The study had some limitations. First, it was conducted at a single institution; therefore, the findings may not be generalizable among other educational settings. However, the Arabic version of MIN-SC demonstrated good psychometric properties and is recommended for use in future studies designed to improve and refine it for greater application among Arabic-speaking communities.

5. Conclusion

The Arabic version of the MIN-SC represents a novel scale for the assessment of nutritional intake among adolescents. Unlike other nutritional scales available in other languages, it was designed to include the three main domains (knowledge, production, and estimative). The Arabic version of MIN-SC offers a simple self-care assessment tool that reflects current trends in food and dietary habits and should prove useful to a range of adolescents for achieving adequate health and quality of life.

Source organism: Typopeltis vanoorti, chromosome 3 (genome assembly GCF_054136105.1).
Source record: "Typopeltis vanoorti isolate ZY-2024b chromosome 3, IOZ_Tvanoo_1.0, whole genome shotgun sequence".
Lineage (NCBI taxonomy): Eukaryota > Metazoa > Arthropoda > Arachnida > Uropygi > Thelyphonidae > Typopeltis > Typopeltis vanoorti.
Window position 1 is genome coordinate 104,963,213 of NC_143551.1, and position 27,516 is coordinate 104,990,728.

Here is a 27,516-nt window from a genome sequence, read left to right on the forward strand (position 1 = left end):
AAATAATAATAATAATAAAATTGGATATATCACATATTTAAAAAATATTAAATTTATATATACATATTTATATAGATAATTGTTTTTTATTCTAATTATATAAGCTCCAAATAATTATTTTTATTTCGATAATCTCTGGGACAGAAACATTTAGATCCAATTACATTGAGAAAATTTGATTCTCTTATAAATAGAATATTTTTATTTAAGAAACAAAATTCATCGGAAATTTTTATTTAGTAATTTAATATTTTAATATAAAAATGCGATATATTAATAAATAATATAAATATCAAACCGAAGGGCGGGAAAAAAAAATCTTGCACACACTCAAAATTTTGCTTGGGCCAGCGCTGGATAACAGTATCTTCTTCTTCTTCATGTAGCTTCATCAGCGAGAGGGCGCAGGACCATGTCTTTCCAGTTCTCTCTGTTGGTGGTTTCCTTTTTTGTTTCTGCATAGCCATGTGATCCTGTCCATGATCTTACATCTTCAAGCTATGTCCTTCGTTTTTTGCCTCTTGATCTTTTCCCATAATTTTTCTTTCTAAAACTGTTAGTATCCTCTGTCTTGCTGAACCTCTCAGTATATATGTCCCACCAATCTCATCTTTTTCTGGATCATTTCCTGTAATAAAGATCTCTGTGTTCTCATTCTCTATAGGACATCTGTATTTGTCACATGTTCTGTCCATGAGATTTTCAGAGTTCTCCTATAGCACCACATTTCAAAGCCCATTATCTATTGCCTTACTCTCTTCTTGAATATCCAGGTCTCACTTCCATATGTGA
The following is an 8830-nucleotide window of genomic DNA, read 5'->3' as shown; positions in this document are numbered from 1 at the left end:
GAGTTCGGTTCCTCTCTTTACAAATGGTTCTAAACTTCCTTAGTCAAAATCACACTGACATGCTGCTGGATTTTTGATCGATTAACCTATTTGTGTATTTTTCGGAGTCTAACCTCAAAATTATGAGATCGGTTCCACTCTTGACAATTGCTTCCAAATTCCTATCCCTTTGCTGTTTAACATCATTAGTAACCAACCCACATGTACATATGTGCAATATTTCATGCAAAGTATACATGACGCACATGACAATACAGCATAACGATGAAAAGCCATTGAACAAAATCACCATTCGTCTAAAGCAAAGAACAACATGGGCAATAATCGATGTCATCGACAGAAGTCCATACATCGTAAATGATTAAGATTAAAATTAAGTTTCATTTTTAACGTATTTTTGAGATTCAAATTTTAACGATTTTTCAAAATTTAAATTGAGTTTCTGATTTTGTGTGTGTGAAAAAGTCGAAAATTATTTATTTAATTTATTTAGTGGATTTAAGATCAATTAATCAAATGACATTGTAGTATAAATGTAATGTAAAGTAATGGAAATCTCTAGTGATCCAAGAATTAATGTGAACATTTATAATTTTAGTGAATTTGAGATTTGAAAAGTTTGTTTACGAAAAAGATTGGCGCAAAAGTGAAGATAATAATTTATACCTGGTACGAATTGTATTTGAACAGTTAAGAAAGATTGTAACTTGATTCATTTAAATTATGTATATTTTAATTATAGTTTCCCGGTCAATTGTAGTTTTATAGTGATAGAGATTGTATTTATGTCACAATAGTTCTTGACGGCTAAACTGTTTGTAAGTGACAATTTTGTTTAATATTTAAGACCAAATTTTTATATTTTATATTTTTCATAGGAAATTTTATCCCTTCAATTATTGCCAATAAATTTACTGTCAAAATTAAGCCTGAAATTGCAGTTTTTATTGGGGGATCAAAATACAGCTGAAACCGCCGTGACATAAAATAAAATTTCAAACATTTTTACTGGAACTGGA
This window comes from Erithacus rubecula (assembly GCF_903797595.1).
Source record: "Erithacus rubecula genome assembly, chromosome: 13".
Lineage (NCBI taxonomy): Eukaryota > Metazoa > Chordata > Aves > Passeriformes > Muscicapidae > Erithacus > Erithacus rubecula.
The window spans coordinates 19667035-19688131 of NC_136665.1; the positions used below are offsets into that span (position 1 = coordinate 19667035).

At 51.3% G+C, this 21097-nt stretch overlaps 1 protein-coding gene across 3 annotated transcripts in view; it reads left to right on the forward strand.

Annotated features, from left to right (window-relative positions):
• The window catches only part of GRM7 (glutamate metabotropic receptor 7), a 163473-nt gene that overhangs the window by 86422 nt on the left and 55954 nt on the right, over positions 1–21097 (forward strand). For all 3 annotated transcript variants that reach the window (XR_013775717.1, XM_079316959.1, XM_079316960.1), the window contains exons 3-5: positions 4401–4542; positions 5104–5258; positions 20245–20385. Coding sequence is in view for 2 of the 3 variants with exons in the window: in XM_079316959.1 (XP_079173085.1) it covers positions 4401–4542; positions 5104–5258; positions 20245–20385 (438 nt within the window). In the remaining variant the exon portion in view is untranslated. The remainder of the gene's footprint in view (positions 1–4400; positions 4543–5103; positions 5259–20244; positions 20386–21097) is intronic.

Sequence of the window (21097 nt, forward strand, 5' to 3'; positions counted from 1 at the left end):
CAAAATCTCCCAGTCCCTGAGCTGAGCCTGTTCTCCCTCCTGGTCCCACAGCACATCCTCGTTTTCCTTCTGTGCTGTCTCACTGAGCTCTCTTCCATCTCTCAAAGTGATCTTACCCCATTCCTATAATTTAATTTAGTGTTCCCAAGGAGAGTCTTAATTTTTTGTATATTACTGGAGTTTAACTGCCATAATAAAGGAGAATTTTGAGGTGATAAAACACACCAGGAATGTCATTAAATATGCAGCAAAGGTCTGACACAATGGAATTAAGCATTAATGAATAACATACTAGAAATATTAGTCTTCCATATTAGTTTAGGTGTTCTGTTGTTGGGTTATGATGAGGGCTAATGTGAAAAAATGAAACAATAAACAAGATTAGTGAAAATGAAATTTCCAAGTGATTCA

Data Availability

The data used to support the findings of this study are available from the corresponding author upon request.

Ethical Approval

The study was approved by the Institutional Review Board of King Saud University College of Medicine, Saudi Arabia.

Conflicts of Interest

There are no potential conflicts of interest concerning the research, authorship, or publication of this article.


The authors extend their appreciation to the Research Supporting Project, King Saud University, Saudi Arabia, for supporting this study (RSP-2019/9).